venture investors are increasingly passing on deals—including hot ones they’d normally fight to get a piece of—because of negative character references.
Evidence is mounting that that the world is no longer fascinated with Silicon Valley: It’s disturbed by its callous behavior. But it will take a massive shift to introduce self-awareness to an industry that has always assumed it was changing the world for the better. Cynics would argue it doesn’t matter.
A startup is hemorrhaging cash, and the VCs have yet to agree on terms for a capital infusion. The clock is ticking until deadpool, first weeks away then days. The founders, stress levels increasing to stratospheric levels, continue to sell their company to everyone, whether investors, employees, p
Fuck your startup scene with your 30 minute morning routines of reading TechCrunch, TNW, Wired, Gizmodo, Mashable, The Verge and ProductHunt- all so you don't feel 'left out'. Fuck your weird fucking
Open source sustainability has been nothing short of an oxymoron. Engineers around the world pour their sweat and frankly, their hearts into these passion projects that undergird all software in the modern internet economy. In exchange, they ask for nothing in return except for recognition and help
Giuseppe Provenzano, promotore di Sinistra anno zero Giuseppe Provenzano, 35 anni, è nato a Milena in provincia di Caltanissetta, padre fabbro madre maestra. Laureato e dottorato alla scuola Sant'Anna di Pisa in Diritto Pubblico, al centro dei suoi studi le politiche per il Sud. è vicedirett...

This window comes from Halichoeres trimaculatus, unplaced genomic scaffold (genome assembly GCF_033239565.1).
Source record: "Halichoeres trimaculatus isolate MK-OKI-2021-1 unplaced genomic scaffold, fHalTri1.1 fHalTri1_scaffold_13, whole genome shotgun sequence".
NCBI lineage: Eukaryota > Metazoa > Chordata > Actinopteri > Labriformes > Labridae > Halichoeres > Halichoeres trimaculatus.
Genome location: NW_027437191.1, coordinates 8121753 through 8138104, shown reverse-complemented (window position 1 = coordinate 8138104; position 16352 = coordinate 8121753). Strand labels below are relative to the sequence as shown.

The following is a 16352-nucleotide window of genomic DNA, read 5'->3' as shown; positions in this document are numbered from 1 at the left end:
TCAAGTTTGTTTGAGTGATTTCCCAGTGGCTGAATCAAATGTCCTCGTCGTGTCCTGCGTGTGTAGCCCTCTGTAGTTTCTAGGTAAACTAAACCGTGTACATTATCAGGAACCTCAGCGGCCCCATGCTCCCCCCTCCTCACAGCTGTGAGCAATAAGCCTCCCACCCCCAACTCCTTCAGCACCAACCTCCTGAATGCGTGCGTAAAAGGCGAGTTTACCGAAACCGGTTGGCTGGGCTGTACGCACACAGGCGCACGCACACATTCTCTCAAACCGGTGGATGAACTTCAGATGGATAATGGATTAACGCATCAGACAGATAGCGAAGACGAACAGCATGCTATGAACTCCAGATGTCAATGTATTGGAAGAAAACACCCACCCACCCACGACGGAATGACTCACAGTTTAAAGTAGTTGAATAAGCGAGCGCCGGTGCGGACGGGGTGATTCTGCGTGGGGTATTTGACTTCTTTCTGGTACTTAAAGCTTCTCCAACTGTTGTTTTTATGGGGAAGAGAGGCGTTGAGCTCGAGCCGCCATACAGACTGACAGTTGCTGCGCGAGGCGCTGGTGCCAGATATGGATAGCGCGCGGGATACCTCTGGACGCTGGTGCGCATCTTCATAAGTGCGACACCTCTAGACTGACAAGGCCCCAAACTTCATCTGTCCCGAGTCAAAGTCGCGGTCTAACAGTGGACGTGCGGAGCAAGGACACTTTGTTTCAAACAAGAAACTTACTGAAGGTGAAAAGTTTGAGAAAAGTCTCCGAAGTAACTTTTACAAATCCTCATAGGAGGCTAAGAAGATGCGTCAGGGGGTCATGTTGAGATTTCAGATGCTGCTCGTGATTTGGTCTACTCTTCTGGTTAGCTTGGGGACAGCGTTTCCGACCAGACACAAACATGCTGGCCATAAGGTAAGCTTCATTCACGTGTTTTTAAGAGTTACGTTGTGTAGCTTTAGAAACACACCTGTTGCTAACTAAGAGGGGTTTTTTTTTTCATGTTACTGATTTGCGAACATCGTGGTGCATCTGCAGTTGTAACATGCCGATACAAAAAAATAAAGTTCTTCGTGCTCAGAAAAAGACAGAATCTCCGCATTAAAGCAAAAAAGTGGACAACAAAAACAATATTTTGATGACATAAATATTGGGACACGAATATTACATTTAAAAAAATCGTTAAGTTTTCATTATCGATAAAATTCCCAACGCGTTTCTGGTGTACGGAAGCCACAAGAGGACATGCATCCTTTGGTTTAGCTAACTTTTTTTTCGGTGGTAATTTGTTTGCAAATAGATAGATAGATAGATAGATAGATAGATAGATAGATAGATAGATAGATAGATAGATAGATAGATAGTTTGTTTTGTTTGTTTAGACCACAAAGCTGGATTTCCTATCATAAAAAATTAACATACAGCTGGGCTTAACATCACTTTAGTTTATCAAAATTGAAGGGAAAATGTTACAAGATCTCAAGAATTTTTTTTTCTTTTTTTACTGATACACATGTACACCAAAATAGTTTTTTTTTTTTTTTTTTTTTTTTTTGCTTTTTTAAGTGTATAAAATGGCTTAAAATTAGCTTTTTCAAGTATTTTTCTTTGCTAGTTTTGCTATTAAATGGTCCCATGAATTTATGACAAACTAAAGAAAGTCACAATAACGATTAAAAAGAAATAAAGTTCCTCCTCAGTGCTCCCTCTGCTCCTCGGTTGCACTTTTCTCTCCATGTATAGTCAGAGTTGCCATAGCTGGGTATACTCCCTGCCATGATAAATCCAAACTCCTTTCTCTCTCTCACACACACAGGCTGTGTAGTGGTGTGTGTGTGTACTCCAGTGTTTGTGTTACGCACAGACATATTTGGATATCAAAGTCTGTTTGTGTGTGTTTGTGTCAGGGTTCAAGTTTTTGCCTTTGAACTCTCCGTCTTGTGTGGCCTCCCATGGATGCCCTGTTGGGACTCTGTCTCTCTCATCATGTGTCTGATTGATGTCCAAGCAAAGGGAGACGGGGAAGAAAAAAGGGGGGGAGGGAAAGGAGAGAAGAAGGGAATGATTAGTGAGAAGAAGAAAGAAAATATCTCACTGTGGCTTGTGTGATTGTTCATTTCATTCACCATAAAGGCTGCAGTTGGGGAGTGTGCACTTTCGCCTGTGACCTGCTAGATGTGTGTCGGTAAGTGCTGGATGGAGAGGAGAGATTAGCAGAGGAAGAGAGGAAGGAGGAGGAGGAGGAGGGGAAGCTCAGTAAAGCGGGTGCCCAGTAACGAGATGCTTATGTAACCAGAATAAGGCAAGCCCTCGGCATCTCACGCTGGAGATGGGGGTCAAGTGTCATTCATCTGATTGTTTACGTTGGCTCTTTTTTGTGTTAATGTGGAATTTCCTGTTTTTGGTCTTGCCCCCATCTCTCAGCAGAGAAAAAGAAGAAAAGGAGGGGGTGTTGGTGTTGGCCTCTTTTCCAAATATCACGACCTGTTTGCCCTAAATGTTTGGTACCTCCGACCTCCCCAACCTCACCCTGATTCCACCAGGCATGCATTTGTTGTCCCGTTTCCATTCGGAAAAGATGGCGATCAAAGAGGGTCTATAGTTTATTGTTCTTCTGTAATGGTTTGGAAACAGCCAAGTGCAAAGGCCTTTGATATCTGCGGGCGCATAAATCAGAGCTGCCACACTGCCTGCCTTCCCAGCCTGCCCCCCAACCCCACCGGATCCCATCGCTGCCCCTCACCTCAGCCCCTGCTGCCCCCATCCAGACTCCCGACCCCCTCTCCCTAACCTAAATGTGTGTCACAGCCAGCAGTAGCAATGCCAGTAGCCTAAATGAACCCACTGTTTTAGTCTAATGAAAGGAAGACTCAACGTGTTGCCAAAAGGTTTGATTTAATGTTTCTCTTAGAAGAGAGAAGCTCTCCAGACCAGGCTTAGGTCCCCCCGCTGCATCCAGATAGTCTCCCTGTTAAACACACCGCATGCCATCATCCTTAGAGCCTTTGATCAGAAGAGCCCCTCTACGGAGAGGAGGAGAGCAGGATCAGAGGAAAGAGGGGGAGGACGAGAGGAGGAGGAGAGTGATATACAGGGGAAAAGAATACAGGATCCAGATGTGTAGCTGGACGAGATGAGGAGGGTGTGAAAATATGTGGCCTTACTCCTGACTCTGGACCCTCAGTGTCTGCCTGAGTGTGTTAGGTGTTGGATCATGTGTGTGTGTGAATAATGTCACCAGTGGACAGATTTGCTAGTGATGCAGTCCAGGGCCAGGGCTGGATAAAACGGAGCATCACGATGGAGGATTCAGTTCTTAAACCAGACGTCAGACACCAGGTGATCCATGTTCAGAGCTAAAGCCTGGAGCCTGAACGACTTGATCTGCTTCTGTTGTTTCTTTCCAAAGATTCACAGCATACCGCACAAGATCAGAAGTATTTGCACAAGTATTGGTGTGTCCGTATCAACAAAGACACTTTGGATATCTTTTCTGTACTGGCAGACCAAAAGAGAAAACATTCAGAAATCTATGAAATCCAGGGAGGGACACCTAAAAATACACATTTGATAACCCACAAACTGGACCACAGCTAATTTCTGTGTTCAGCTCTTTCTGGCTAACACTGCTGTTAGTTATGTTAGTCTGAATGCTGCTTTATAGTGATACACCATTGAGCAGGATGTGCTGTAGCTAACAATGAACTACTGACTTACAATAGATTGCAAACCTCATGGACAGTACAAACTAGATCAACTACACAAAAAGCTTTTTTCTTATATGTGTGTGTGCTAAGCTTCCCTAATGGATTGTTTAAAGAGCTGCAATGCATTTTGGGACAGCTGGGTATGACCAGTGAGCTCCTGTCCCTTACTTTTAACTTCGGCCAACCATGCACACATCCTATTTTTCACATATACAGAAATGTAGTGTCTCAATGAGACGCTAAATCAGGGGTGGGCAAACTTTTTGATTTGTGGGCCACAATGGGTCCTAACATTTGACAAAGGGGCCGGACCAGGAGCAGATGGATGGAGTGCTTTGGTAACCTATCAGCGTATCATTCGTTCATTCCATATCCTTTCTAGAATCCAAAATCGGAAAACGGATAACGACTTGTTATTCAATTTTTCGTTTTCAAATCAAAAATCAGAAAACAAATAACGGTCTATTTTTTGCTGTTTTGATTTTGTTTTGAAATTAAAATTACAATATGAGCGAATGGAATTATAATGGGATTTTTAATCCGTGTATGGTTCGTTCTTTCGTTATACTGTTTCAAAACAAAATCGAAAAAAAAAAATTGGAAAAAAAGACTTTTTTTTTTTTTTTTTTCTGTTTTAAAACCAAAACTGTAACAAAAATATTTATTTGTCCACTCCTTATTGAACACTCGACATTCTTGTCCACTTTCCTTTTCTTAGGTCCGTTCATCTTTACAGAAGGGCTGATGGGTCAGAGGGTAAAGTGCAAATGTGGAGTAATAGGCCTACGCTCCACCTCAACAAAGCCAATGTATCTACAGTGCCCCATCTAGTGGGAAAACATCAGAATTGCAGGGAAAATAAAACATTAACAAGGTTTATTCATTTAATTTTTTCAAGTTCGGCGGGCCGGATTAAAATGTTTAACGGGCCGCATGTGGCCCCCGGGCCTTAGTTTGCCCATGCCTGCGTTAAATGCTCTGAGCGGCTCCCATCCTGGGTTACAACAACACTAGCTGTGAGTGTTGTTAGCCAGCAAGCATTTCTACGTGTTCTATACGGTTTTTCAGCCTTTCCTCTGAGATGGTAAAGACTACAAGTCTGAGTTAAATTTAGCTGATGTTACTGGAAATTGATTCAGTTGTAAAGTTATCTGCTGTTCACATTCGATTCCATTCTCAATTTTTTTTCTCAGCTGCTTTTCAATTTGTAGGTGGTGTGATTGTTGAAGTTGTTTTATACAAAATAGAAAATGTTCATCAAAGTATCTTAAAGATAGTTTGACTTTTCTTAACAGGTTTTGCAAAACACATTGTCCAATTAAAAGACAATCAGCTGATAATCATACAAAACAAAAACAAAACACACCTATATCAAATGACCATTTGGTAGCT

Here is a great passage about what real innovation should look like, or more exactly: what we should call, search for and reward, as real innovation, instead of the next gadget. (emphasis mine)
There's a weird feeling afoot these days, in the Valley, and in San Francisco. Across the rest of the world - Denver, Santiago, Toronto, Berlin, "Silicon Glen," "Silicon Alley," "Silicon Roundabout", Station F - it seems every city still wants t
Era estate e faceva caldo e in giro c'erano poche macchine e poca gente. Avevo pranzato a mezzogiorno, subito dopo una doccia fredda. Chiara aveva aperto Facebook. "La BBC ha inserito Matteo
La notizia del giorno, rimbalzata tutto il dì sui social network: Apple apre una "scuola di apps iOS" in Italia, la prima in Europa. Gioia e tripudio a secchiate, petti gonfi di italico orgoglio, ed un via vai di condivisioni entusiastiche hanno accompagnato in ogni dove l'annuncio. Il quale è sempre stato riportato con un
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As the UK referendum result dropped in that fateful Friday morning, the tech startup world didn't immediately grind to a halt. Websites kept loading. Apps kept opening. But what left UK technology entrepreneurs aghast was not just that Britain had chosen to leave the European Union after 40 years,
Author Tom Wolfe once wrote a book about the American space program called The Right Stuff. Last week I wrote a piece called Technology is disrupting everything. I don't bring up Wolfe's work to compare myself to him - that would be laughable - but because an astute reader n
A crash course in social democracy.
Senza volerlo, sono almeno 3 anni che mi imbatto in gente parcheggiata all'interno di colorati uffici temporanei a giocarsi parte della futura eredità/TFR dei genitori, per il gusto di scrivere "CEO & Founder" nel campo "Job Title" di LinkedIn. E sul biglietto da visita da ostentare agli aperitivi in zona Tortona.
Plutocratic arrogance at its most insidious.
Senza volerlo, sono almeno 3 anni che mi imbatto in gente parcheggiata all'interno di colorati uffici temporanei a giocarsi parte della futura
A $1 billion valuation is a bet on the future, not an actual measure of the company's worth. And that leaves tech workers with a lot to lose.